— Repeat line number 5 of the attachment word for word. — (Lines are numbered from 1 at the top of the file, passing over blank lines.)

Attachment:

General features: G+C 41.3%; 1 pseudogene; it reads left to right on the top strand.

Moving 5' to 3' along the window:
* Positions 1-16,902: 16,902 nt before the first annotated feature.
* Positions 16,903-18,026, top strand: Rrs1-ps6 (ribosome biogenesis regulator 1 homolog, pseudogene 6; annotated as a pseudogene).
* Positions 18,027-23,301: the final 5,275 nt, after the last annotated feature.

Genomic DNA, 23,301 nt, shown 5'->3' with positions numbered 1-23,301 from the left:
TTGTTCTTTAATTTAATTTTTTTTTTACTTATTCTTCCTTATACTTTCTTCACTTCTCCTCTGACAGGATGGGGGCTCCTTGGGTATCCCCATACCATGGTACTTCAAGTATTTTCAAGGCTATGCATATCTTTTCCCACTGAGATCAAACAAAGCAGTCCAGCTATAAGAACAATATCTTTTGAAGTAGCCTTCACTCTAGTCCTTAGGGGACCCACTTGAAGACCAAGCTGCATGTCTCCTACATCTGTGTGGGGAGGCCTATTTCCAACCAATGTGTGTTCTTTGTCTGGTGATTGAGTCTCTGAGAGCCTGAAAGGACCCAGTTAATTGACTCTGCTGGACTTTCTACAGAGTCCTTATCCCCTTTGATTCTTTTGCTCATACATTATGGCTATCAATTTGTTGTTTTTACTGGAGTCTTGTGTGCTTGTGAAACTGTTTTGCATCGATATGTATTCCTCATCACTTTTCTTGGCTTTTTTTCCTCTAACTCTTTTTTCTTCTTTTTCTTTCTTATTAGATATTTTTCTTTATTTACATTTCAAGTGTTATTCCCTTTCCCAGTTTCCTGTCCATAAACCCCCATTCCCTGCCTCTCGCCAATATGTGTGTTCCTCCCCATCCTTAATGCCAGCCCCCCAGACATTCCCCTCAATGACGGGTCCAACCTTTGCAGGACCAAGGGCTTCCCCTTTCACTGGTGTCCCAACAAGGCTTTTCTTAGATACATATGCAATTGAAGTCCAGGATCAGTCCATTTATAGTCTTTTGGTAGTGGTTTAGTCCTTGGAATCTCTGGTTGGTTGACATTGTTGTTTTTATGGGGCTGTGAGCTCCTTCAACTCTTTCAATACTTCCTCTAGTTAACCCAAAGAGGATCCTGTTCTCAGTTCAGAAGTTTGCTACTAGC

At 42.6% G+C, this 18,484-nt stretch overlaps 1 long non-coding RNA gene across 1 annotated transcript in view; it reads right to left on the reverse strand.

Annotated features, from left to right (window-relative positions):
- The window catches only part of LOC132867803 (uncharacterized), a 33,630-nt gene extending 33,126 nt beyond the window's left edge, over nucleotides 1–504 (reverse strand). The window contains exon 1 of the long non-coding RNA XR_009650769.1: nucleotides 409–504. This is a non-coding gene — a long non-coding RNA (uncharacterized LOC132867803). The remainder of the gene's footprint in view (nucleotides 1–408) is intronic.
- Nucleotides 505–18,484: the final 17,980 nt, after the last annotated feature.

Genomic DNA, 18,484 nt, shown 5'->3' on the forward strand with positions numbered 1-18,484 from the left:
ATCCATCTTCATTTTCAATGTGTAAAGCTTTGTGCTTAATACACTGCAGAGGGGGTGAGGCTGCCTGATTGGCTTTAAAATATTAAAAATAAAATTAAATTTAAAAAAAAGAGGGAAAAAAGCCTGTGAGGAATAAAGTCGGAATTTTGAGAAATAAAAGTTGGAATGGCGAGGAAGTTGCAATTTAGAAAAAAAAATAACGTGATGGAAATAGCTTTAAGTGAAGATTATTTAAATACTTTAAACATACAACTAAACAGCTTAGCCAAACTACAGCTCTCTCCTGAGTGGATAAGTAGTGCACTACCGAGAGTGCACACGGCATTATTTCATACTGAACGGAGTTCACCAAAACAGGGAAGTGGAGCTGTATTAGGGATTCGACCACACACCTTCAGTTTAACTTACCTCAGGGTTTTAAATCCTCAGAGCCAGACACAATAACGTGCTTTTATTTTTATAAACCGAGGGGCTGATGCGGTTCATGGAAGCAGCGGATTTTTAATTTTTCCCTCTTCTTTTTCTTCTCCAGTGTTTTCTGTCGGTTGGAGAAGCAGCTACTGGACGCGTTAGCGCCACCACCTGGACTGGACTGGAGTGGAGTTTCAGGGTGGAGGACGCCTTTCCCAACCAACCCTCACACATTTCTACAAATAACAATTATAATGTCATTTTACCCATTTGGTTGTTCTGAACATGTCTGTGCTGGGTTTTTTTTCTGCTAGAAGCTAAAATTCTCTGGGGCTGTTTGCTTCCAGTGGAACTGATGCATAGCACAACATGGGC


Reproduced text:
* Positions 18,027-23,301: the final 5,275 nt, after the last annotated feature.